If the user store is an LDAP directory, you can add a group as a member of another group. The group is called a nested group.
The group containing the nested group is called a parent group. Members of the nested group become members of the parent group. However, members of the parent group do not become members of a nested group.
Nested groups are similar to email distribution lists where one list can be a member of another. With nested groups, you can add groups and users as members in the group. By nesting a group in another group's membership list, you could include all nested groups members.
For example, if you created separate groups for the manufacturing, design, shipping, and accounting divisions of a company, you can construct a parent group for the entire company by nesting all the separate division groups as members of the company parent group. As a result, any changes you made to the manufacturing, design, shipping, and accounting nested groups would be automatically reflected in the nested group for the entire company. A group that is nested within another group can be dynamic and/or contain other nested groups.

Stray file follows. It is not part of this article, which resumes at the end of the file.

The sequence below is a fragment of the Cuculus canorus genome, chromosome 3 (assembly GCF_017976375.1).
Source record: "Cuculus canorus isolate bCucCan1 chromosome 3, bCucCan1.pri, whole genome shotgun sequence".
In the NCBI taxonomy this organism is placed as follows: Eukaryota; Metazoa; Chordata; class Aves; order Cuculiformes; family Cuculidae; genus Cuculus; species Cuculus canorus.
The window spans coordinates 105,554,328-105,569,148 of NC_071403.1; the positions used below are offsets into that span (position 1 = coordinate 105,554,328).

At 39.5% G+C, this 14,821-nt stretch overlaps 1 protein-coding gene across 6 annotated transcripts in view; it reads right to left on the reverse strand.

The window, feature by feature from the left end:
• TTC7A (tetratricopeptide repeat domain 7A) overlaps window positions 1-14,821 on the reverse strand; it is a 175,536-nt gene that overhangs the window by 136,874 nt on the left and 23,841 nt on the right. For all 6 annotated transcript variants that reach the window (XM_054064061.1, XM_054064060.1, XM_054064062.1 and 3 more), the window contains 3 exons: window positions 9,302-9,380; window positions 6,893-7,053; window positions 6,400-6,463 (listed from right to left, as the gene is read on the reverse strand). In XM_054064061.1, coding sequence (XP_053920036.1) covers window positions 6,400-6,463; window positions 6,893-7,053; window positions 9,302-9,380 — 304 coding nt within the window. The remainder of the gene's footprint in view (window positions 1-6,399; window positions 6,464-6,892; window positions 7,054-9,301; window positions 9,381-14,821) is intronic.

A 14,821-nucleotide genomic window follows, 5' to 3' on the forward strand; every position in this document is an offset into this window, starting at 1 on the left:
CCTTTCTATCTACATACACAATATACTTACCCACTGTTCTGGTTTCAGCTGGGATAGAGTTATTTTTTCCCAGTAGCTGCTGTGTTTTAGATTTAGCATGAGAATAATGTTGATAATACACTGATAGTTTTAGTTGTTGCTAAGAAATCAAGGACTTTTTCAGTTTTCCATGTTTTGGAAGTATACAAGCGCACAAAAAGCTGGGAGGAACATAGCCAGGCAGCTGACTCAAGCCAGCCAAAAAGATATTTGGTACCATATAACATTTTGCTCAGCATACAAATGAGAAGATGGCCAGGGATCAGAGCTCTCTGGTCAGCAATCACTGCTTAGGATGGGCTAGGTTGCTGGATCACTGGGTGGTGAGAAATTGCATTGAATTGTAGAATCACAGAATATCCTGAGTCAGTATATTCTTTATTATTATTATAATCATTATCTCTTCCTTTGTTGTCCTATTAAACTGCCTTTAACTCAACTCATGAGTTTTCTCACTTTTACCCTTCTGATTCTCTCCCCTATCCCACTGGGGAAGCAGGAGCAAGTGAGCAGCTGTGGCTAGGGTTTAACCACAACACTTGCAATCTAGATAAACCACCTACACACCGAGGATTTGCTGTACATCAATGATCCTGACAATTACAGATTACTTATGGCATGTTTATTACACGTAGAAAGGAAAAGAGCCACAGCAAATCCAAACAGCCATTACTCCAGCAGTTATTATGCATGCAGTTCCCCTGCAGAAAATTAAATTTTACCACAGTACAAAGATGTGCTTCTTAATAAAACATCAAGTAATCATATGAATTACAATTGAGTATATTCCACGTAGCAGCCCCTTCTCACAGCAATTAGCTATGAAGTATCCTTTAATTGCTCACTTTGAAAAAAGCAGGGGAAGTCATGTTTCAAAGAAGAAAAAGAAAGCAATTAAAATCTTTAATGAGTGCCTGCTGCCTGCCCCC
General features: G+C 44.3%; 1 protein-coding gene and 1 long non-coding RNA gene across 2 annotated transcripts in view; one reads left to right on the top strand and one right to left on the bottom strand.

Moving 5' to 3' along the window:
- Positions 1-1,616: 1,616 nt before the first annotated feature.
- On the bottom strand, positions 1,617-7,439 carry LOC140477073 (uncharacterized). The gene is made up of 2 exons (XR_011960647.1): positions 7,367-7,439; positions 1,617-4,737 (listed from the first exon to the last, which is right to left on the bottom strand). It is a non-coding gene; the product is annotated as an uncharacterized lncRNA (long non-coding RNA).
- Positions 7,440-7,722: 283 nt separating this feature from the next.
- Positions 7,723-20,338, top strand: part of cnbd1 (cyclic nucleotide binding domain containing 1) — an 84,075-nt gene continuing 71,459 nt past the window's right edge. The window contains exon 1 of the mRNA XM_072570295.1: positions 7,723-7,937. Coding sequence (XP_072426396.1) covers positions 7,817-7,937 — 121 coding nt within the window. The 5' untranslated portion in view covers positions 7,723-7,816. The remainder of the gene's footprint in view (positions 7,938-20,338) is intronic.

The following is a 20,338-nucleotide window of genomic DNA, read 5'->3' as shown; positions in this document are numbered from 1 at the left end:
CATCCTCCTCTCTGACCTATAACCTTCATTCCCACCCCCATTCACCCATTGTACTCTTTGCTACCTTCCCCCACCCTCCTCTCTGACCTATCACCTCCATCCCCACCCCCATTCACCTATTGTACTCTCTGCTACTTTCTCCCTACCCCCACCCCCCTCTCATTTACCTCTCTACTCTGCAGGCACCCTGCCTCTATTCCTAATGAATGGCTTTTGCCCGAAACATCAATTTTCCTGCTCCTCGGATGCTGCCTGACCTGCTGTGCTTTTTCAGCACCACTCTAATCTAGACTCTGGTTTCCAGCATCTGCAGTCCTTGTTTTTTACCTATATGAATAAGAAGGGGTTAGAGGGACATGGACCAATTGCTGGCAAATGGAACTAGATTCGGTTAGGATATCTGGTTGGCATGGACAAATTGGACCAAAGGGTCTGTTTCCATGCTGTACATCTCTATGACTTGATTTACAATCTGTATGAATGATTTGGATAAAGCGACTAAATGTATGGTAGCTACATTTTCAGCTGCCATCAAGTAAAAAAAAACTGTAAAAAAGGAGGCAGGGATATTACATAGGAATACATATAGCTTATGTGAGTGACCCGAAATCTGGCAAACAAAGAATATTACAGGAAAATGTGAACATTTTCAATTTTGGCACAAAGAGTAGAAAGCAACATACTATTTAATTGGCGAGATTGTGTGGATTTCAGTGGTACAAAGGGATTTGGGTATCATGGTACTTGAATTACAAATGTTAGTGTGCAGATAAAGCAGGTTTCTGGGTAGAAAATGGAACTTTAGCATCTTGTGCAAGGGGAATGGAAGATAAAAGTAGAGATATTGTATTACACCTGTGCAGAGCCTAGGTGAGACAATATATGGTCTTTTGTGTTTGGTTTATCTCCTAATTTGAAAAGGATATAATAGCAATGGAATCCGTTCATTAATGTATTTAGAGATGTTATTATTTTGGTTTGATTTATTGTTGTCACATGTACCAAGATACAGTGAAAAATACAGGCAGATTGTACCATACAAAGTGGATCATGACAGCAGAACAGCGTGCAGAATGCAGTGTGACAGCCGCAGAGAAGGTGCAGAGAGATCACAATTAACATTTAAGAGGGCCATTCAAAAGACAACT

The figure in Static, Dynamic, and Nested Groups Example shows a parent group created by static, dynamic, and nested groups.
Be aware of the following before creating a nested group:
For example, if parent Group A is created by nested groups B and C, the Group A administrator can only modify the members of Group A and not B and C. Groups B and C can only be modified by their appropriate administrators.
To create a nested group:
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